Next came presentations on various specific geographic areas as part of the plan, with recommendations by staff, community planning groups and the Planning Commission. In most cases, the staff proposals were actually more conservative, allowing less development, than the planning groups or commissioners. For instance, in the Cuyamaca area, staff recommended allowing the number of parcels to rise from 57 to 61, while the Planning Commission was willing to allow 76 parcels, allowing subdivision to add 19 more parcels for development than are currently allowed.
As for Alpine, the main points of contention focused on the eastern boundaries. Travis Lyon represented the community planning group. He said Alpine is at a crossroads and needs growth to bring in municipal services such as improved roads and a new high school sought by residents. The Alpine-Mountain Empire Chamber of Commerce and the East County Chamber of Commerce also supported the Alpine Planning Group’s plan which would lead to significantly higher densities.
But Jack Shu, co-chair of the Cleveland National Forest Foundation, said bluntly, “We do not need Alpine to double or triple in size.” He called Alpine a rural town that does not need to grow further. “We do not need any of this commercial development,” he added, further voice concerns over proposals by staff, the planning commissioners and the community planners.
Viejas sent representatives who reminded Supervisors that over the last three years, they have held multiple meetings with community groups and talked to people on both sides of Willows Road, where the tribe has been granted designation as light industrial, even though as a sovereign nation the tribe has no legal obligation to do so. Viejas Vice Chairman Cita-Welch told supervisors that the planning community’s proposal for mixed rural and light industrial zoning in this area has broad support, adding, “This will meet future growth needs, working with the semi-rural nature of East County.” The tribe owns 40 acres that fall under that planning grid, he added in response to a question from Supervisor Jacob, who thanked the tribe for being good neighbors.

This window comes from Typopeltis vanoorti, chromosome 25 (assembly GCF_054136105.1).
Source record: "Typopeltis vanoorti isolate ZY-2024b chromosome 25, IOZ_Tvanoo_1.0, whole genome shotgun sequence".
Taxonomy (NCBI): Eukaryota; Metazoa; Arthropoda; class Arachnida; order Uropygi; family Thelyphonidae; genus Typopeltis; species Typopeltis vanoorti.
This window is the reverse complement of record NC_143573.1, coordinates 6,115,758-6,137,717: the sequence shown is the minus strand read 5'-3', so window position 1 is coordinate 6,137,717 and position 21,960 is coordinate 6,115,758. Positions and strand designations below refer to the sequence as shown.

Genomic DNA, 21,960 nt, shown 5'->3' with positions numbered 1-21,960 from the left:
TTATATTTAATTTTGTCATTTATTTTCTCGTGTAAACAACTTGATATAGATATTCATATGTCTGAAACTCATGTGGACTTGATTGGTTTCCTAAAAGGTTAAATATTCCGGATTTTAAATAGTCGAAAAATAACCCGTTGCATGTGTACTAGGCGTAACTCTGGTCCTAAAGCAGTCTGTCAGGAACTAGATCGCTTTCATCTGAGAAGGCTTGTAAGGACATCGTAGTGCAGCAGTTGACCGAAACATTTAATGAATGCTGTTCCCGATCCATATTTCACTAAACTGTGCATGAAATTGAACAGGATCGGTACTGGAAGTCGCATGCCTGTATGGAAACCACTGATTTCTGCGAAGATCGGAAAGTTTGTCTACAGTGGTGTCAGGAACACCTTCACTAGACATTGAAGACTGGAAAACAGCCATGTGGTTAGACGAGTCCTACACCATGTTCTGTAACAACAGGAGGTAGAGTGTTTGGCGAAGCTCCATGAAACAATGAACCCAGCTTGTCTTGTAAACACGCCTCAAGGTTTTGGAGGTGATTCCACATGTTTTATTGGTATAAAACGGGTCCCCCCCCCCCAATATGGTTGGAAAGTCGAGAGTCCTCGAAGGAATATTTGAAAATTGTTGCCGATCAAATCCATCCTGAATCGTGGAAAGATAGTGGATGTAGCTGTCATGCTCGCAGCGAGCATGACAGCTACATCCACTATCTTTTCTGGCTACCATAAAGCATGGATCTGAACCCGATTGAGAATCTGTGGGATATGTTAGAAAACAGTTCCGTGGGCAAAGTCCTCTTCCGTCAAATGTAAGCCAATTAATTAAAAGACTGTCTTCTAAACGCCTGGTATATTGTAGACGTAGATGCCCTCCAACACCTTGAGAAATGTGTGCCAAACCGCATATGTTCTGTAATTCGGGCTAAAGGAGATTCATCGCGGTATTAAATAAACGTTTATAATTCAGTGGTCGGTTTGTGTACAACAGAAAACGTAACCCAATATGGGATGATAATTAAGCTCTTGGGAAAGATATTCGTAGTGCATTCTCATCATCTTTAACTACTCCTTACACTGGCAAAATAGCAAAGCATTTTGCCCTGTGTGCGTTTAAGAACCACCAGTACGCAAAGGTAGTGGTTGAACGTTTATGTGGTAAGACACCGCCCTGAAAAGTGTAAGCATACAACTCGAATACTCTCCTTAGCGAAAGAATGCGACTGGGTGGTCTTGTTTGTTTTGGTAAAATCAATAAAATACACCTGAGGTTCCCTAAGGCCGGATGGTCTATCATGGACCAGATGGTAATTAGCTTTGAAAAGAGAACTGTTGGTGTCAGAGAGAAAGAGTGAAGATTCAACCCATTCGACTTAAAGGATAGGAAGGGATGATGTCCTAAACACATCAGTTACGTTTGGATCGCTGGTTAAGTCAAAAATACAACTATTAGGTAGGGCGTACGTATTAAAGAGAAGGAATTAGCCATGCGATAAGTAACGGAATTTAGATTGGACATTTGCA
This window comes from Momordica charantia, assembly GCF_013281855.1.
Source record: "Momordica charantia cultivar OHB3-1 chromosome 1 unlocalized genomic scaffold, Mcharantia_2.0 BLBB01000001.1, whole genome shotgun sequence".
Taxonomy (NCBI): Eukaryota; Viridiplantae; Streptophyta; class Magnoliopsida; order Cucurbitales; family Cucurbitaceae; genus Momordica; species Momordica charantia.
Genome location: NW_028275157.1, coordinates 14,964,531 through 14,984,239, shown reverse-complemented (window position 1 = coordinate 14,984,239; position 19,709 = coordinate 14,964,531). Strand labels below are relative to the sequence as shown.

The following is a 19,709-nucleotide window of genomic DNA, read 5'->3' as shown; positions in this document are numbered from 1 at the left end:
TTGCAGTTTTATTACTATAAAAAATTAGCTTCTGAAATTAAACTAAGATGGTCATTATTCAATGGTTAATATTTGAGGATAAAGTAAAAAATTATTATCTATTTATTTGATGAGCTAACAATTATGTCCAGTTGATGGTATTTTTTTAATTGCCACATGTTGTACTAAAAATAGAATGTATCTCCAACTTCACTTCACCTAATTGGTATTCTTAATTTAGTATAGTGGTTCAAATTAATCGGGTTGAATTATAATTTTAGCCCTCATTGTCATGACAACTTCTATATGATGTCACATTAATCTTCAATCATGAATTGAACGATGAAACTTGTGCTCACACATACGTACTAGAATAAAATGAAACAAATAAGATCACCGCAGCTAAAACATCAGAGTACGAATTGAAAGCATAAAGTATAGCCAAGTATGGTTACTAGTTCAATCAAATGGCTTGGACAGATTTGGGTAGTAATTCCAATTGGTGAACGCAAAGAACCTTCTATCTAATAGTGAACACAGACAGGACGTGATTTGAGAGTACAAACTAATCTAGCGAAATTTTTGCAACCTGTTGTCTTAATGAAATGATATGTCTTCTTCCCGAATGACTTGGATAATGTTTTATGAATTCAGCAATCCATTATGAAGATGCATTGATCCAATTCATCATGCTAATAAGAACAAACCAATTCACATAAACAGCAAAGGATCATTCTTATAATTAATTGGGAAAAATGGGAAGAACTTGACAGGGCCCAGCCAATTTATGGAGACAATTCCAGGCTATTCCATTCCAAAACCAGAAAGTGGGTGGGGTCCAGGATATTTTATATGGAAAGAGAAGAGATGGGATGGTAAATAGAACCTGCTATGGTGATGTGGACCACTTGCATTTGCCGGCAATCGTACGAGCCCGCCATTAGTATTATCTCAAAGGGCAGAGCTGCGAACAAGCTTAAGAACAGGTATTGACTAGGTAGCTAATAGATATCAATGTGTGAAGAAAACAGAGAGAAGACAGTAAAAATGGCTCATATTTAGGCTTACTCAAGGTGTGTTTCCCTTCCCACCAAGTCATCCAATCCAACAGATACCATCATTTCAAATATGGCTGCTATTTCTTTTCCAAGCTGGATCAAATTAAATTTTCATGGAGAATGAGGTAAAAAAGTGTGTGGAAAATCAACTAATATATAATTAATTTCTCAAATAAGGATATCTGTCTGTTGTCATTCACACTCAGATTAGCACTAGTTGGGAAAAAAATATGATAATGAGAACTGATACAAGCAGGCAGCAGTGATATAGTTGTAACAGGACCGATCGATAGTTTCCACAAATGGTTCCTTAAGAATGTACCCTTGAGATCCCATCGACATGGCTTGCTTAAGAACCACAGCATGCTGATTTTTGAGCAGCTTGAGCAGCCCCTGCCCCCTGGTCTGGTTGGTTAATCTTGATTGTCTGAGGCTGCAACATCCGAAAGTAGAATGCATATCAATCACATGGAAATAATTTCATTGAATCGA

A group of residents presented a signed letter asking that the east Willows area remain residential, citing concerns that the Walker property, which houses a clinic, has been eyed by a tribe outside our region for a possible off-reservation casino. Plans vary from 1,150 homes to staff’s lower 1,081 residences and would keep the east side of Willows as light industrial.
Testimony by the United States Forest Service, which owns Cleveland National Forest, raised serious issues.
William Metz, Supervisor of Cleveland National Forest, expressed worries about the changes proposed around Alpine and echoed the CNF Foundation’s worries about the community doubling or more in size.
“The Cleveland National Forest lands in this area are heavy with fuel ladings that makes them particularly hazardous from a fire suppression standpoint,” Metz told supervisors. He added that the Pine Creek wilderness due east of Alpine could have its character negatively impacted by the development proposed and that groundwater withdrawal by these projects could negatively affect water resources for the National Forest.
U.S. Forest Service Fire Chief Carlton Joseph voiced strong concerns that the new development proposed in the urban-rural interface areas of Alpine would increase fire suppression costs, decrease availability of water, and increase the risk to isolated structures in the area.
The Forest Service asked that the county staff’s recommendations to preserve the 40-acre minimum lot size around Alpine be adopted, though the Forest Service did not support all of the staff’s recommendations for the future of private properties on Forest lands countywide.